I must be getting old…

Common probate issues which a probate attorney can rescue you from

Because I find myself reading estate tax articles I used to skip:

As another generation of Americans begin aging into their golden years, the realities of passing along what they have earned throughout their lives to their children becomes a high priority. For a large number of people, that means making annual contributions to an IRA. But what many fail to realize is that when it comes to estate taxes, a person’s IRA is viewed as a part of the person’s taxable estate.

In a case where a taxable estate is greater than the federal and state exclusion amount, a person will have to pay estate taxes. For instance, if the taxable estate was greater than $5.43 million in 2015, the federal rate could be up to 40%. Since estates are set up on a per-person basis, a married couple may be able to plan to maximize the use of the exemption, providing coverage for over $10 million of the couple’s assets.

However, when a person is aware that they are in poor health and have an IRA with a great deal of money, an estate attorney may suggest a “deathbed Roth conversion.” A Roth IRA is a retirement account that allows people to pay taxes on the money going into the account rather than when they take the money out of the account. A conversion allows a person with an IRA to convert it to a Roth IRA before death as a means to pay the income taxes up front and to reduce the size of their estate.

In many cases, this deathbed conversion strategy is generally unnecessary since IRD exists which is meant to get rid of any need for an IRA conversion. IRD or Income in Respect of a Decedent tax allows for IRA beneficiaries a tax deduction for estate taxes paid by the original owner of the IRA. While IRD deductions are meant to protect beneficiaries from federal estate taxes, deathbed conversions can be beneficial for state estate taxes.

According to Trust and Estates Attorney Kerri Castellini, “Many people are surprised when a loved one dies as to how much of their estate is subject to taxes and it can be quite a shock. It is important that they understand all the options open to them, so that planning for estate taxes can occur prior to death.”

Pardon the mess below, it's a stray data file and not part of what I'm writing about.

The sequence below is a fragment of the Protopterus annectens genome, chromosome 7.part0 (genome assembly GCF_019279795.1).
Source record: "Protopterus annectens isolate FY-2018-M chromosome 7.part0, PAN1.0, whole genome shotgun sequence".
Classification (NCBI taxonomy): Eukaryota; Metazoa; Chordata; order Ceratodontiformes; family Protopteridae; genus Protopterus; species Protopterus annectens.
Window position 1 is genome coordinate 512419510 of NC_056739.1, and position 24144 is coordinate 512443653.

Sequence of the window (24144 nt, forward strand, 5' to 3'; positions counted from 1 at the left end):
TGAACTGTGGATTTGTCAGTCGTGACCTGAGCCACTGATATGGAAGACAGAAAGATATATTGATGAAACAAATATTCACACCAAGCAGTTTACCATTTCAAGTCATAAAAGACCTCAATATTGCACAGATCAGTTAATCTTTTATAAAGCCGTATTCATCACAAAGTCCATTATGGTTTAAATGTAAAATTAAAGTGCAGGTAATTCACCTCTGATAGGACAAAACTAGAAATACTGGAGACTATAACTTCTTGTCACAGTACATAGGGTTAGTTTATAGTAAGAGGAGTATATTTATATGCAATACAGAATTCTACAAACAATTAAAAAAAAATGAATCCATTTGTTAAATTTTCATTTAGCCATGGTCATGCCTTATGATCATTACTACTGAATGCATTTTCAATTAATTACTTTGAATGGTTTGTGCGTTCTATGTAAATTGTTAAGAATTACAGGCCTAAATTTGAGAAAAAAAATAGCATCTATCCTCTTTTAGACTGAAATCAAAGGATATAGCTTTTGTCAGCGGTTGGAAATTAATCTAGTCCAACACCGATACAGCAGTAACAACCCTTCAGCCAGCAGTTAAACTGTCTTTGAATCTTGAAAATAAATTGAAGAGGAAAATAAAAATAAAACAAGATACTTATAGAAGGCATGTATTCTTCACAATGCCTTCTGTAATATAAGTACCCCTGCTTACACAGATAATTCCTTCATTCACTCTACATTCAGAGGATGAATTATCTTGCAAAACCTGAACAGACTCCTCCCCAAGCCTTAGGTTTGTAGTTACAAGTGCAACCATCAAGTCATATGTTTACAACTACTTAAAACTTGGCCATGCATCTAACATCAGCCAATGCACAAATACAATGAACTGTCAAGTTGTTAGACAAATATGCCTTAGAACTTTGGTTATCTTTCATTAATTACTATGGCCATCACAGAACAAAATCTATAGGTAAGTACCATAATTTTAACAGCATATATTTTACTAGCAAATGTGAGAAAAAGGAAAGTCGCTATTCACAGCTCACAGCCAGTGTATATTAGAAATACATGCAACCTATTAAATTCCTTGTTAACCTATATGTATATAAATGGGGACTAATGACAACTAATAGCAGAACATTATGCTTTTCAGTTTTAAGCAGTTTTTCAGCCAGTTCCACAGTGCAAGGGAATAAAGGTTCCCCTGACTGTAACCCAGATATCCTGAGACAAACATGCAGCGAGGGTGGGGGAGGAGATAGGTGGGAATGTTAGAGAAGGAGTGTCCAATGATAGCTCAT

A person will need to consider the best timing and strategy to ensure that the person is able to achieve the lowest tax rate. When planning an estate, it is essential that a person do what is legally necessary to pay as many taxes before his or her death to minimize the size of the estate.

I don’t really have any money, and I doubt I ever will. But you never know!

4 thoughts on “I must be getting old…

  1. Et tu Susie? Planning to win the lottery before you die? The estate tax has no application to the middle class or what’s left of it. Lacking any affordable elder car system, the Boomers and our parents are living beyond the point of dementia. The end stage need for nursing home care triggers a medical assistance lien that is equivalent to a 100% estate tax. Try to plan your way around THAT.

  2. People with Hillary or Trump kind of money keep it and their tangible assets in trusts.
    They receive a salary as an officer of the trust to meet their personal living expenses.
    That’s how new money gets to be old money.
    As a famous blue-blood once said, “Only the little people (suckers) pay taxes.”

  3. “I find myself reading estate tax articles I used to skip” Hehe, no kidding. And when I try reading them, I immediately know why I couldn’t before. Same thing on articles on receding hairlines and expanding waistlines and caps vs. implants and etc etc etc.

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